If you're currently deployed and have received the unpleasant news that your stateside spouse has filed for divorce, you may be wondering what comes next. How can you effectively respond to these pleadings and fight for your rights when you're unable to attend court or meet with an attorney like Karen Robins Carnegie PLC? Fortunately, there are legal protections available for you that can help ensure your divorce is treated fairly by the courts. Read on to learn more about the laws governing when and how your spouse can file for divorce when you're stationed outside the U.S.
Can your spouse file divorce papers while you're deployed?
The Servicemembers Civil Relief Act (SCRA) provides you with some protections when it comes to being sued in the U.S. -- for anything from mortgage foreclosure to small claims cases. Divorce is included among these lawsuits, and you'll be able to request that the case be stayed (or paused) until up to 60 days after you've returned to the U.S. This can give you time to meet with an attorney or discuss mediation with your spouse. In some cases, returning to the U.S. may even be the push you and your spouse need to reconnect, and he or she may withdraw the divorce petition.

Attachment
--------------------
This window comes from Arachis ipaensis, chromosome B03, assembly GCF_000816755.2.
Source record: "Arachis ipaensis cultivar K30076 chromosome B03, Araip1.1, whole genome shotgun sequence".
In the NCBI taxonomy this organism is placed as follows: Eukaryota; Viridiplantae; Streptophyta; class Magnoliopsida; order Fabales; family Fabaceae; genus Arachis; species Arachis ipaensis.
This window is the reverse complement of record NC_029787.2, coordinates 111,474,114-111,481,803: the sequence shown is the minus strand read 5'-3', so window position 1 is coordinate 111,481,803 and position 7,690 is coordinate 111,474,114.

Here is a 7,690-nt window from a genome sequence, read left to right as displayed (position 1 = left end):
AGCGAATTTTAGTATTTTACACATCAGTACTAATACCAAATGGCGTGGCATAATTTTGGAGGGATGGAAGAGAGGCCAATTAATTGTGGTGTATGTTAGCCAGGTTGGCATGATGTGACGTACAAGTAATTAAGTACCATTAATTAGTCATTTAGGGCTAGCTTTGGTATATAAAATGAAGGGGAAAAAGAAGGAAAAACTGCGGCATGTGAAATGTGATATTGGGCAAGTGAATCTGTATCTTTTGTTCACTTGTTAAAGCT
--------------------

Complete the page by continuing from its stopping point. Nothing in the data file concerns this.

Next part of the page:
What should you do to respond to divorce pleadings you receive while you're deployed?
Although you're protected by the SCRA while you're deployed, this doesn't always kick in automatically -- you'll still need to respond to the initial pleading to put the court on notice that the SCRA applies in your case. You'll generally be able to accomplish this by simply writing a letter to the court, indicating that you're currently on a deployment and would like to enlist the SCRA to put your case on hold until after you return. You may also want to include any documentation that indicates your projected return date.
It's important that you have a copy of this letter served to your spouse so that he or she is also aware of your request to pause the case -- failure to do so could mean that the court will return your filing as an impermissible ex parte communication, and this could allow the case to proceed if your request isn't resubmitted before the first scheduled hearing or other court action. You may want to consult an attorney or legal counsel available on base to ensure you're following all the proper procedures for your case to be stayed.